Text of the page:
The field for the 2016 GOP presidential nomination is slowly beginning to take shape. Just like every other sector of the U.S. economy, the defense sector is wondering which potential candidate would, as budgeteer in chief, be best for business.
There are signs New Jersey Gov. Chris Christie is mulling a run, as well as U.S. Sens. Marco Rubio of Florida, Rand Paul of Kentucky and Ted Cruz of Texas. The same is true for the party’s 2008 vice presidential nominee, House Budget Committee Chairman Paul Ryan of Wisconsin. And there’s scuttlebutt about former Florida Gov. Jeb Bush.
Some defense insiders say establishment Republicans and moderate Democrats from states with big military and defense sector footprints are the defense sector’s best bets.
Tea party Republicans in the U.S. House — most with a zeal for a smaller federal government that spends much less annually — have on several occasions formed a bloc willing to vote in favor of Pentagon budget cuts. Since 2010, these new-age GOP members have joined liberal Democrats in supporting fewer dollars for defense, and late last month did the same to almost kill an amendment that could have severely hindered an NSA anti-terrorism surveillance program.
Senators of the tea party ilk have been a bit more coy, as senators tend to be, about their visions for Pentagon spending if they were to become president.
But a defense-sector CEO who’s paying attention might feel a need to beware of Rand Paul. Several recent comments reveal why.
Here’s what Paul told me in late July, when I asked him about Defense Secretary Chuck Hagel’s plan to shrink OSD, Joint Staff and combatant commander workforces by 20 percent each:
“There is plenty of room for savings in the Pentagon. And if he can find savings that doesn’t hurt readiness, I’m all for it. … The overall Pentagon budget has some room for savings.”
That’s not the scariest remark ever uttered about cutting defense spending, to be fair. But last week, Paul was less subtle while speaking on the Senate floor during a diatribe in which he, among other things, voiced opposition to Washington’s long habit of sending American-made weapons to nations like Egypt:
“The President promised us hope and change, but the more he claims that things change, I think the more they stay the same. I wanted to believe the President would be different. I wanted to believe he would bring change.”
(That’s a standard GOP attack line on President Obama. Here comes one that likely will cause a little heartburn in Rosslyn, Crystal City, Tysons Corner and some Capitol Hill offices…)
“I wanted to believe he would stand up to the arms race, to the ‘military industrial complex,’ that he would stop the flow of arms to despots and dictators across the planet. But hope and change just turned out to be a slogan. In Detroit and in Chicago and in the once great cities of America, no change came. Hope and change was just a slogan. The poverty, the murders, the abysmal schools, they continue.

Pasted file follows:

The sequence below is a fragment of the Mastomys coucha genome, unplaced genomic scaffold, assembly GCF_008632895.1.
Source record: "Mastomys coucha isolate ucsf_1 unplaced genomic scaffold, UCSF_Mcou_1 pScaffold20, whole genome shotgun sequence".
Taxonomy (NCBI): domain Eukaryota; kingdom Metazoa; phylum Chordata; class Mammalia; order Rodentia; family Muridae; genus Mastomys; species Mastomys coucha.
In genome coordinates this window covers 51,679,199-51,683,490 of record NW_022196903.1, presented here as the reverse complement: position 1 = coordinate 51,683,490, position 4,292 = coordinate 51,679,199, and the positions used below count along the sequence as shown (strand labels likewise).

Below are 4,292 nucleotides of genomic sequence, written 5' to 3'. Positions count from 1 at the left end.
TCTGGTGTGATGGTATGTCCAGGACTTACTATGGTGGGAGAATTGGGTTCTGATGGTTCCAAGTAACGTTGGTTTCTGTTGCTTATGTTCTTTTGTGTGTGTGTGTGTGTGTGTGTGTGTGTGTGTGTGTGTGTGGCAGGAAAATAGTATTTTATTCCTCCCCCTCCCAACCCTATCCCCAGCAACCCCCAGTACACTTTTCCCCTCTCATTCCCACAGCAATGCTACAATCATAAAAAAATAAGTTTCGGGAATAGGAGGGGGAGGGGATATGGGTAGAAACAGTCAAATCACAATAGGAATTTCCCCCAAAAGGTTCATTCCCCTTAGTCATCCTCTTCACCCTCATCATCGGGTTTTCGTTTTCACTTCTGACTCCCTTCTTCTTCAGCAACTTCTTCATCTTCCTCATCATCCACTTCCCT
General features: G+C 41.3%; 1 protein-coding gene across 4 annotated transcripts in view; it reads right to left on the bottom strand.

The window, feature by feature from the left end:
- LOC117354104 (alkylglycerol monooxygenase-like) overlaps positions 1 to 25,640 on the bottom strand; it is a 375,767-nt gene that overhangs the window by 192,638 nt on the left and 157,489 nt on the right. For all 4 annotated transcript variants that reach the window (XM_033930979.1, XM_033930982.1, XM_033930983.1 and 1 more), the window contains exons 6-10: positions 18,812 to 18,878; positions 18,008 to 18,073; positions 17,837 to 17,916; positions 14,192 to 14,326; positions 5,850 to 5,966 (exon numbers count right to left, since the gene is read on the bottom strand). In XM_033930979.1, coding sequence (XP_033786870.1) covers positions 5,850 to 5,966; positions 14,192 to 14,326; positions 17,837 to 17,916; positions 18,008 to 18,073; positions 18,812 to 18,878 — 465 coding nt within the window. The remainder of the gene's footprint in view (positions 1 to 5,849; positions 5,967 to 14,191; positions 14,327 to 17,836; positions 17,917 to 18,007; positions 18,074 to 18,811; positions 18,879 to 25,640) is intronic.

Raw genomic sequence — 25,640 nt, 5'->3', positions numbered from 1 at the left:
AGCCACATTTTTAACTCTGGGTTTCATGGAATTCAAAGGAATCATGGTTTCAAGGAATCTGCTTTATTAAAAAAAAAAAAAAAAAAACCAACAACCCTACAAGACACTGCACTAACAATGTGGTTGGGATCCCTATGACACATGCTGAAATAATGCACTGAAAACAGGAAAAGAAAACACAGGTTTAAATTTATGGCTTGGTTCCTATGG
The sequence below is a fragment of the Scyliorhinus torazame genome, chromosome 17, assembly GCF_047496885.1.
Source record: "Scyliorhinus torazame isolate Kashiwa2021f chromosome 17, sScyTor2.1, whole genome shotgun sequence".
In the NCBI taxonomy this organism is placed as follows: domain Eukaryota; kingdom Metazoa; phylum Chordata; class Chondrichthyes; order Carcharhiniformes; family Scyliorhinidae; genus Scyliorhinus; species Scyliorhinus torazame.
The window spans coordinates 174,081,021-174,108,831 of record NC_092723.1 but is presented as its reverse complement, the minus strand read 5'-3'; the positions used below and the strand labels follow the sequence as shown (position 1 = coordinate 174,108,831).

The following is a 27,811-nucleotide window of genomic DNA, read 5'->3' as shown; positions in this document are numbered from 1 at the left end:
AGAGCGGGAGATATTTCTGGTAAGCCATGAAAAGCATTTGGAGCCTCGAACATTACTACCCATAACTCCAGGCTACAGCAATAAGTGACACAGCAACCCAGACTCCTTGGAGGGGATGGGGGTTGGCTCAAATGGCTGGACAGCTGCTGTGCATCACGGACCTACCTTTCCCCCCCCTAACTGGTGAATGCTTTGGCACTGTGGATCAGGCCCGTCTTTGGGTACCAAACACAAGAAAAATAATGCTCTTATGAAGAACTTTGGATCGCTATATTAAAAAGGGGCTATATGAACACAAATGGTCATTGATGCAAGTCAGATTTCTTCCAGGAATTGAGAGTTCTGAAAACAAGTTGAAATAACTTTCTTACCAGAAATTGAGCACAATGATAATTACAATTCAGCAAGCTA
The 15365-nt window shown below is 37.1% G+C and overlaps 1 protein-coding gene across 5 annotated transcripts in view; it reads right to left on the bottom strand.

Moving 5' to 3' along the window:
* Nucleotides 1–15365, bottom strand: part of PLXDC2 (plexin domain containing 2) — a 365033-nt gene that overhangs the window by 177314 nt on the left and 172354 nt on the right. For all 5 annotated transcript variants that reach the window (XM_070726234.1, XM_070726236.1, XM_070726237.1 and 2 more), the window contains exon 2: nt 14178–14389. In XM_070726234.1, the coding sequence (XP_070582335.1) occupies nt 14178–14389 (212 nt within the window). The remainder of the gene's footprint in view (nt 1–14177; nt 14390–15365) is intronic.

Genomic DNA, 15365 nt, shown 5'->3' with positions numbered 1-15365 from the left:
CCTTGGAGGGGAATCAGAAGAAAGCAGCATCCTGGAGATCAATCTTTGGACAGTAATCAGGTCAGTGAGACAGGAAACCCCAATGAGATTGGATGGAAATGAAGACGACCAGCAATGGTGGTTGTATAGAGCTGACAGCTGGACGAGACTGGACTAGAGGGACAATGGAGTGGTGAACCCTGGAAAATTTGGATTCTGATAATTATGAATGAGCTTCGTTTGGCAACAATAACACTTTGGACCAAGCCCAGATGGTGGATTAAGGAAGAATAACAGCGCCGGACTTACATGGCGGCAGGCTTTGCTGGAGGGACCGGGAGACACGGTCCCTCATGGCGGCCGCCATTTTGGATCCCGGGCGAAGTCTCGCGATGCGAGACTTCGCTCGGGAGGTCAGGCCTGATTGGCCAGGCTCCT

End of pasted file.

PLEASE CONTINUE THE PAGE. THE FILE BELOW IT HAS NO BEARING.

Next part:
“Where are you, Mr. President? In our hour of need in our country, why are you sending our money to people who hate us? Why are you sending arms to countries that don’t like us or our allies?”
Paul also sounded off about the business of going to war, from which the U.S. weapons-manufacturing and support service sectors greatly benefit. More heartburn:
“[Obama] insists on fighting new wars, secretly, without congressional approval, in Libya and Syria. While Detroit decays and descends into bankruptcy, the president, as did so many Republicans before him, continues to send American tax dollars overseas to countries that persecute and kill Christians. Hope and change — I guess it was just a slogan.”
The implications within those comments are as clear as a cloudless sky on a summer day from the upper floors of a Northern Virginia office building: President Paul would slash the defense budget, would be skeptical of the “military-industrial complex,” and would be unlikely to plunge America into global conflicts.
Many in Washington still view Paul as a fringe candidate who will be unable to capture the support of enough moderate Republican voters to capture the nomination. And that just might be the case. We’ll find out once — if — he’s thrown into the pressure cooker of a national campaign.
Polling data shows, over three years from Election Day, American voters see him as a serious candidate. Our friends at RealClearPolitics.com recently averaged four prominent polls of likely voters. Paul was favored by 12.3 percent of those surveyed, trailing only Christie (15.8 percent) and Ryan (15 percent).
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